PKM Practices in the Wild

How is PKM evident in real life? Let's explore its traces

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Going forward, my content is mostly going to focus on my real-life use cases of my PKM practices and digital systems to hopefully inspire people to create an eco-system of tools that genuinely make their lives easier and that they enjoy using. I will refer to this as PKM in the Wild. I leave my 9–5 next week, and after a couple of days to rest and reset, this is my biggest focus.

But it’s not just my practices that I want to talk about. I’ve just finished reading a book that has inspired me to a put a list of three publications together that have interested my PKM brain. Let’s explore

1. The Travelers- Regina Porter

The cover alone might explain why I bought this one. I saw it in a bookshop 2 years ago and have finally read it today!

picture taken from Penguin

It’s a very human story about how over the course of 60 years people, places and worries intersect in various and often unpredictable ways. The cover is one thing, but before page 1 there is a cast list, a list of places featured, a note about the time period covered and some contextual remarks about a play that is referenced throughout.

I really liked this. I like having the reference but it also helps me out for my post-reading task which is extracting any interesting people, places, time periods and contextual remarks. So this was most helpful!

I still only pick out the things of interest to me, but now if I click on Berlin I’ll see a backlink to The Travelers which tells me there’s a representation of it.

I’m working on a bigger article about why I extract this information from books and why it’s in Notion and not Capacities.. so look out for that if that’s of interest!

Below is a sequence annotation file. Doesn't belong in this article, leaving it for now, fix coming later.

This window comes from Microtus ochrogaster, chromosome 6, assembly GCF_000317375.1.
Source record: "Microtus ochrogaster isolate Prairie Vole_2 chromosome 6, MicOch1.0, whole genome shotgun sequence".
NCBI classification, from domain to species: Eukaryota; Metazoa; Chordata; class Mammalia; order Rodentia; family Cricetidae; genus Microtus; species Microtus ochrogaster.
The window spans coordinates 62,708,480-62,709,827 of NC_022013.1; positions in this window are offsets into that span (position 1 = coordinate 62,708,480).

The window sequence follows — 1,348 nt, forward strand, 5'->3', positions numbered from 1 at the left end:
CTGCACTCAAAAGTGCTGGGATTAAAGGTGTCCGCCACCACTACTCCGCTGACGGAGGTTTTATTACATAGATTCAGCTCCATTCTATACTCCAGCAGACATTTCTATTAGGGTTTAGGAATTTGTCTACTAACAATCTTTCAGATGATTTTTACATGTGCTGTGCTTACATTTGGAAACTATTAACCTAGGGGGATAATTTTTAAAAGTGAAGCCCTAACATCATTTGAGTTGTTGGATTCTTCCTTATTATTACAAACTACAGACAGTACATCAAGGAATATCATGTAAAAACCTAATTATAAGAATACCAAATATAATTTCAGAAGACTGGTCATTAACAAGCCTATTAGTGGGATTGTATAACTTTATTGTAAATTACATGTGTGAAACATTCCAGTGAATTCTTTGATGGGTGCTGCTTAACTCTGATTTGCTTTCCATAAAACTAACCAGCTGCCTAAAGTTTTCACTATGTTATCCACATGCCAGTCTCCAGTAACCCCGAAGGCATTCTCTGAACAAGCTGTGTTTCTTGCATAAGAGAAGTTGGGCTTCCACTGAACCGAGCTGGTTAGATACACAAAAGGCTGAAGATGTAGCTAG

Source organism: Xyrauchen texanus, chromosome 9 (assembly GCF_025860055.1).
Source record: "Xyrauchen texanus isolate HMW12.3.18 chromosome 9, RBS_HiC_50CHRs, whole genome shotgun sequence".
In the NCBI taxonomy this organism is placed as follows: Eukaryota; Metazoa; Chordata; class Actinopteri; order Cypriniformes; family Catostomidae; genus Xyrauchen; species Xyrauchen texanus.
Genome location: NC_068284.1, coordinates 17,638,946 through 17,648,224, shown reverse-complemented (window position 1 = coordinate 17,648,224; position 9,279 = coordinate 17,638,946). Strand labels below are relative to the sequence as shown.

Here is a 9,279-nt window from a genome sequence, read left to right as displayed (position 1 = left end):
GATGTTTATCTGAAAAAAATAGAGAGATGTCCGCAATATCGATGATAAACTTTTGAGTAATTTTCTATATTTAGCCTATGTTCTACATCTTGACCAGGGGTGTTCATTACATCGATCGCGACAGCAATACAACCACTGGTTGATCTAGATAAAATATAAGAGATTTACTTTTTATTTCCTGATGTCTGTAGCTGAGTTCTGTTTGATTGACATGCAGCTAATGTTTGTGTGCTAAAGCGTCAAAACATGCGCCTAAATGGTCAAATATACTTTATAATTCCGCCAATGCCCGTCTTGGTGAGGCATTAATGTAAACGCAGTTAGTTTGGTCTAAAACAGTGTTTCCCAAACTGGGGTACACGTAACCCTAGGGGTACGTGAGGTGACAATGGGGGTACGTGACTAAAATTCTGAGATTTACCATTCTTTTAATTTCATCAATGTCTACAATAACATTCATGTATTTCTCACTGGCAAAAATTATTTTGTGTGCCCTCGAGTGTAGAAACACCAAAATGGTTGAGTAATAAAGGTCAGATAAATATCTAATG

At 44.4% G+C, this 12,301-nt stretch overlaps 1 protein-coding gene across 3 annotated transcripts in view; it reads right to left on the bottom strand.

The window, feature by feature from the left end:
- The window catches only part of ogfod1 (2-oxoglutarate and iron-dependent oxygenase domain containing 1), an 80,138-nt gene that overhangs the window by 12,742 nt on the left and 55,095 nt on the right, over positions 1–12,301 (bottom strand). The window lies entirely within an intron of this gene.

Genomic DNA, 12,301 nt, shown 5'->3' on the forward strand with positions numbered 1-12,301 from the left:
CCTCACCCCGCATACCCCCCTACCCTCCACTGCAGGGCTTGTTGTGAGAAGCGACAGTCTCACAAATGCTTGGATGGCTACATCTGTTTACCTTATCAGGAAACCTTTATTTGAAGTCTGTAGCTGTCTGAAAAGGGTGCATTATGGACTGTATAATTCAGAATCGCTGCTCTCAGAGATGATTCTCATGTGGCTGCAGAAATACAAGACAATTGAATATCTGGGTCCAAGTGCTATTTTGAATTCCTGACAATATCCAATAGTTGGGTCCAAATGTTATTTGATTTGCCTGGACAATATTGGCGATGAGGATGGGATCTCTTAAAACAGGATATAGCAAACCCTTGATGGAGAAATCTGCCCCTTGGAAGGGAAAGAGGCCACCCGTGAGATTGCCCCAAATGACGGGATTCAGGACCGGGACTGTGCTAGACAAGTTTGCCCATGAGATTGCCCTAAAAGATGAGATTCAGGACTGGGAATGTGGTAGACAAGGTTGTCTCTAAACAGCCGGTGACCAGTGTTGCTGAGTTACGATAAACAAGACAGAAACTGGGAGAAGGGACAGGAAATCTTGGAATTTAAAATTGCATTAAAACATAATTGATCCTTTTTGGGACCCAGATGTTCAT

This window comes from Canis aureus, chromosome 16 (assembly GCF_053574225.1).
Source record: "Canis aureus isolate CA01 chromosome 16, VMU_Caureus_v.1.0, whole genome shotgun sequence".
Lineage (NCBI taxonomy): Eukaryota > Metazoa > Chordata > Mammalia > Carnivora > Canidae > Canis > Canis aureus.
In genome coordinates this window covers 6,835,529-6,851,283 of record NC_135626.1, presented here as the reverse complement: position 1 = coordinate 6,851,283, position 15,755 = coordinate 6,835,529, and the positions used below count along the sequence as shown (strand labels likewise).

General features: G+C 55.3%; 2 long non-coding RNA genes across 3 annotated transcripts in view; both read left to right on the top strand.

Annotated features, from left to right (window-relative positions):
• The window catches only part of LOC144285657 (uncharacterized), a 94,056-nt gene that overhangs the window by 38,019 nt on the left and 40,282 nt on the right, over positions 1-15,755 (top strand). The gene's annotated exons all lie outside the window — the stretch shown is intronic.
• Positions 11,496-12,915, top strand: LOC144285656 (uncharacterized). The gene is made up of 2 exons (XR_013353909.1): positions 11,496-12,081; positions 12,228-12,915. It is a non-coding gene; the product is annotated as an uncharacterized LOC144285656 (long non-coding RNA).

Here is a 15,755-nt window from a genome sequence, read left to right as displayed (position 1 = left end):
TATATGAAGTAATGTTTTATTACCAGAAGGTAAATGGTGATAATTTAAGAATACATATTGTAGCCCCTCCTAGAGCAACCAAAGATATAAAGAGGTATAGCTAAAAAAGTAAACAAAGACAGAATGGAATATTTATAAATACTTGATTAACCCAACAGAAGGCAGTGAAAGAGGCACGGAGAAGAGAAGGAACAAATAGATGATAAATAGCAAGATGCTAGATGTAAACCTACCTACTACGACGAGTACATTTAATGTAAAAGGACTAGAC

2. Brené Brown’s Integration Index

Anthony recently shared this tweet and I loved it. I love to see this level of detail going into the creation of a book and for the experience the reader will have when reading not only that particular book, but other works by the eminent Brené Brown.

I try to do this where I can, such as my ‘what I talk about’ section on my website, and I’ve got some more ideas brewing thanks to tweets like these for my upcoming website revamp 👀

3. Interesting table of contents pages and their effect on my writing

Here chapter titles are used to essentially make a nice summary of the book at a glance. This fully influenced my Logseq usage. I try to distill what I’m reading into a one line point in the parent block that links with the previous and next parent blocks. The child blocks are freer with more detail, but that means if I collapse everything, I get an overview of what I’ve read. I don’t do this all the time, but the notes are great when I do.

The next tweet in this thread also influenced me when I started using Capacities and writing permanent notes without an outliner. I started putting TL;DRs at the start of my pages and it’s great when looking back. Especially because permanent notes grow over time, so the need for the TL;DR grows.

So there we go, three publications that have inspired my PKM brain or made it happy in some way.

It also shows the value of consuming content about PKM and saving whatever makes you curious for review later. I have a folder in Raindrop (one of the only times I use folders!) called PKM Wrapped 2023 which is where I put the content that has stuck with me in any way throughout the year for a roundup I’ll probably do on Twitter/here in December.

Here’s a sneak peak of it so far…

credits to Jill, Renée, Brennan, Julian Lehr via Maggie Appleton, and Eric Friedman via Annie

I was so inspired by the bottom two that I recently wrote a post about it here!

But anyway, spotting PKM practices in the wild is fun, engaging and inspiring. I tend to see real system improvements from implementing some of what I see, and that makes me very happy :)

Have you seen any PKM in the wild content, be it books, tweets, or anything? Please do share with me!

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